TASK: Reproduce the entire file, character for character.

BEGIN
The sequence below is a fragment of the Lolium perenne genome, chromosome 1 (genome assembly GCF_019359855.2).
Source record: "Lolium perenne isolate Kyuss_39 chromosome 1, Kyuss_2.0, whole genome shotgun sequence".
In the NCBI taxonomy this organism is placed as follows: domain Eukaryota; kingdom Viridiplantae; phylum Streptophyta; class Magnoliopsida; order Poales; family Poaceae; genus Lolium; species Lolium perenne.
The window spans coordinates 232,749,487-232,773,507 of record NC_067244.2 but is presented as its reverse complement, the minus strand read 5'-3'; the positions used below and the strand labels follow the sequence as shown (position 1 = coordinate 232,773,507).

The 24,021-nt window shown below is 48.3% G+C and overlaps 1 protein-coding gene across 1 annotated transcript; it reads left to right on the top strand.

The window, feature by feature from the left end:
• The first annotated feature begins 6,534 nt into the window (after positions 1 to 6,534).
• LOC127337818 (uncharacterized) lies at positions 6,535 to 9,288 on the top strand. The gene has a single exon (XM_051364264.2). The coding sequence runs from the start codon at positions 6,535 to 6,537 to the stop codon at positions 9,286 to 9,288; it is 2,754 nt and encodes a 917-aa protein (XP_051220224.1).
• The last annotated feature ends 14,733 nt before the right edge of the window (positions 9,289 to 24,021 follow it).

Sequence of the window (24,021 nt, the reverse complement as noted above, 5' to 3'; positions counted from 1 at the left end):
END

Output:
The sequence below is a fragment of the Lolium perenne genome, chromosome 1 (genome assembly GCF_019359855.2).
Source record: "Lolium perenne isolate Kyuss_39 chromosome 1, Kyuss_2.0, whole genome shotgun sequence".
In the NCBI taxonomy this organism is placed as follows: domain Eukaryota; kingdom Viridiplantae; phylum Streptophyta; class Magnoliopsida; order Poales; family Poaceae; genus Lolium; species Lolium perenne.
The window spans coordinates 232,749,487-232,773,507 of record NC_067244.2 but is presented as its reverse complement, the minus strand read 5'-3'; the positions used below and the strand labels follow the sequence as shown (position 1 = coordinate 232,773,507).

The 24,021-nt window shown below is 48.3% G+C and overlaps 1 protein-coding gene across 1 annotated transcript; it reads left to right on the top strand.

The window, feature by feature from the left end:
• The first annotated feature begins 6,534 nt into the window (after positions 1 to 6,534).
• LOC127337818 (uncharacterized) lies at positions 6,535 to 9,288 on the top strand. The gene has a single exon (XM_051364264.2). The coding sequence runs from the start codon at positions 6,535 to 6,537 to the stop codon at positions 9,286 to 9,288; it is 2,754 nt and encodes a 917-aa protein (XP_051220224.1).
• The last annotated feature ends 14,733 nt before the right edge of the window (positions 9,289 to 24,021 follow it).

Sequence of the window (24,021 nt, the reverse complement as noted above, 5' to 3'; positions counted from 1 at the left end):